Digit dispute, dismissed
Kudos to U.S. District Judge J. Philip Gilbert for kicking off the New Year with a bit of common sense sanity.
Gilbert dismissed a frivolous class action filed by Marion resident Shandie Deaton against online discount retailer Overstock.com.
Led by her inventive lawyer, John Patchett, Deaton had hoped to lead a horde of enraged Overstock.com customers into suing the company for putting too many credit card digits on receipts it encloses with purchases.
By law, printing the last six digits or expiration date of a credit card is prohibited by the Fair Credit Reporting Act, or FCRA.
The rationale, we surmise, is that it is too easy for your everyday neighborhood cryptology-trained thief with an Enigma machine to steal your mail, extrapolate the six digits into a full sixteen, and commence a shopping spree on your good name.
Whatever. The facts are that nobody took anything from Deaton. Her credit card digits weren't stolen. She wasn't hurt by Overstock.com and suffered no damages. Nor did a single member of the proposed class. So much for the rage factor.
Still, Deaton argued in her lawsuit that the company put her credit at risk by printing the extra digits. She demanded between $100 and $1000 dollars from Overstock.com as just compensation to appease the fear factor of the thieving cryptologists stalking her mailbox.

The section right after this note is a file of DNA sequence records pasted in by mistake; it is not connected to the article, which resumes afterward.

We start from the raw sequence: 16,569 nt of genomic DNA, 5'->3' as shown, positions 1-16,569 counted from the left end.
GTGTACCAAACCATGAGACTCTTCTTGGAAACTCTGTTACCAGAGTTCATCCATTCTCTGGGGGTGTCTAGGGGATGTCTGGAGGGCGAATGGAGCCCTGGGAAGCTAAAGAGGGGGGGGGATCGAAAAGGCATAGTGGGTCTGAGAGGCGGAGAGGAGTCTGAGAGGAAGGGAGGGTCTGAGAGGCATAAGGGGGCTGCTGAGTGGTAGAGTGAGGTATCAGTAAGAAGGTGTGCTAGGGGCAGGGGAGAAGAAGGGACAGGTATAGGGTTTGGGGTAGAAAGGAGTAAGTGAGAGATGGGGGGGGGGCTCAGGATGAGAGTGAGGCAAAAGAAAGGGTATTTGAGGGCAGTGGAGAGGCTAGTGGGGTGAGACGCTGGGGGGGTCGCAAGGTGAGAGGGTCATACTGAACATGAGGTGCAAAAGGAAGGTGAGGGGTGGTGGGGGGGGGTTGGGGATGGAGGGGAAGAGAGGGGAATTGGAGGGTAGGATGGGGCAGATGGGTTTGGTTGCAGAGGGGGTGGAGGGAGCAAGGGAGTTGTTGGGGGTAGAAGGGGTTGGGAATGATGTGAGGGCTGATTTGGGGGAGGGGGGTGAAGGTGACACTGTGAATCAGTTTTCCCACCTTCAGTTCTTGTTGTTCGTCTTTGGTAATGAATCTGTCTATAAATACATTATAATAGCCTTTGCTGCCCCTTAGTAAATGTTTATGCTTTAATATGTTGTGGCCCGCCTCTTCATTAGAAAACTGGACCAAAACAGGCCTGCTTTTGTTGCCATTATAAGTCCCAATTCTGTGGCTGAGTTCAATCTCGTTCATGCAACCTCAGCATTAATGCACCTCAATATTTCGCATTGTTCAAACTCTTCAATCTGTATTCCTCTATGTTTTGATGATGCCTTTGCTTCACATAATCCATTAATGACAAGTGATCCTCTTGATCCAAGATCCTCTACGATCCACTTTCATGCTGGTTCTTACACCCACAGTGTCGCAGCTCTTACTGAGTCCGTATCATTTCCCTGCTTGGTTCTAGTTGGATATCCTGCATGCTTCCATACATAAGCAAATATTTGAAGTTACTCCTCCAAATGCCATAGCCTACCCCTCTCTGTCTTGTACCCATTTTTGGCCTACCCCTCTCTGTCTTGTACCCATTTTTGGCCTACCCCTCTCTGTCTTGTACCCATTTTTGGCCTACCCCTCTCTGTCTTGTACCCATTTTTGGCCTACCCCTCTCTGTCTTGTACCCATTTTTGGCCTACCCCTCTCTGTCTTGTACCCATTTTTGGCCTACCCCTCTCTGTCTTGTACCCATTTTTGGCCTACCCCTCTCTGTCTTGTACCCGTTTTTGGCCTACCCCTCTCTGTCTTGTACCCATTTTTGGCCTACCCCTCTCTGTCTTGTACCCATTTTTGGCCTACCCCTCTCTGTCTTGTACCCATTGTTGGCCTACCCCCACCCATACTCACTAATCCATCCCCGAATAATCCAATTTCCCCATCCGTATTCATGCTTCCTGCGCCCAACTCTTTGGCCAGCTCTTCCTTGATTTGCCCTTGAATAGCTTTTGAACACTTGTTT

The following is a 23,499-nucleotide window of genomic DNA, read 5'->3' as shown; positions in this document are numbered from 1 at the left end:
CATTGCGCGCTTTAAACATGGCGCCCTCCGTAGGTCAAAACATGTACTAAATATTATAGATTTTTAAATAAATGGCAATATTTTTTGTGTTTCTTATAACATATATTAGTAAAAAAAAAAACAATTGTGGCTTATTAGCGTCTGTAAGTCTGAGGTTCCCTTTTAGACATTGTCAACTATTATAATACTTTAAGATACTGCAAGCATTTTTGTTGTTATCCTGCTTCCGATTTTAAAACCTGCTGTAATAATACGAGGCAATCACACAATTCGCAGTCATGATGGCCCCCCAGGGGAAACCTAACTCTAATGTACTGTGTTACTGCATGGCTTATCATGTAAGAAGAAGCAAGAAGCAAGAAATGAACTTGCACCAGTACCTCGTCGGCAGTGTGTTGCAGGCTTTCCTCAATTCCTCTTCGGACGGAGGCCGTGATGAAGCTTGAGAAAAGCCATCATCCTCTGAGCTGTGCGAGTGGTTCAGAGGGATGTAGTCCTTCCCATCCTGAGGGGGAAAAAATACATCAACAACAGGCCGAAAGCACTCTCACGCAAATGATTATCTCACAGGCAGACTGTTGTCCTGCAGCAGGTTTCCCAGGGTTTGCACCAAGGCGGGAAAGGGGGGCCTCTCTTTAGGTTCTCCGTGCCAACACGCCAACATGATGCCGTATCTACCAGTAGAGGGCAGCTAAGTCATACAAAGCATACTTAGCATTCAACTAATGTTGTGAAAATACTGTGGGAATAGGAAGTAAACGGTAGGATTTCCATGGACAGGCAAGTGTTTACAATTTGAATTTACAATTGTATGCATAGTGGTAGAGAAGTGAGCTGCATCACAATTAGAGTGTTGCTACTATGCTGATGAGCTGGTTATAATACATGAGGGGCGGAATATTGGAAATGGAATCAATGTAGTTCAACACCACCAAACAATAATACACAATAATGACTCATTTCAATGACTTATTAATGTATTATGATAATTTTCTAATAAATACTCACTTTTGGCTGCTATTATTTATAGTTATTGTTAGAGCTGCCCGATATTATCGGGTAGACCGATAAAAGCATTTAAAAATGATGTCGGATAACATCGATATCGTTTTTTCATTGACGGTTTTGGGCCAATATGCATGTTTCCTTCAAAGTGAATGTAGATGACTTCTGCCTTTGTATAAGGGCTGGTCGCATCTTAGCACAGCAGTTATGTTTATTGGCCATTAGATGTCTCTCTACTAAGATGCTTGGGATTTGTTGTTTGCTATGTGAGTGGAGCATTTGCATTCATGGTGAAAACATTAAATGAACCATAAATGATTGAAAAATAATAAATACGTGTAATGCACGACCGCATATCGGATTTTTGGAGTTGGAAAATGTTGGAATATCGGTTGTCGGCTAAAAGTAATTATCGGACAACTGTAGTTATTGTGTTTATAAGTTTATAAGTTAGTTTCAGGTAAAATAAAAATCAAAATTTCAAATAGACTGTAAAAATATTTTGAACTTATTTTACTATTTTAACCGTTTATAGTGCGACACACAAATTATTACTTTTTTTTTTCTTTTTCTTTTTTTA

For its part, Overstock itself denied it printed too many numbers on her receipt. It welcomed Deaton to bring her claim in arbitration, even offering to pay expenses and fly her to beautiful Salt Lake City where the hearings are held.
Arbitration is great for solving problems quickly and efficiently. It's cost-effective for cash-strapped consumers with a grievance.
But for class action lawyers, it doesn't pay to arbitrate.
Here's guessing she and Patchett--whose hopes of six or seven figure lawyer fees were dashed when Gilbert dismissed the case--won't take the offer and go west. Even if it's during ski season.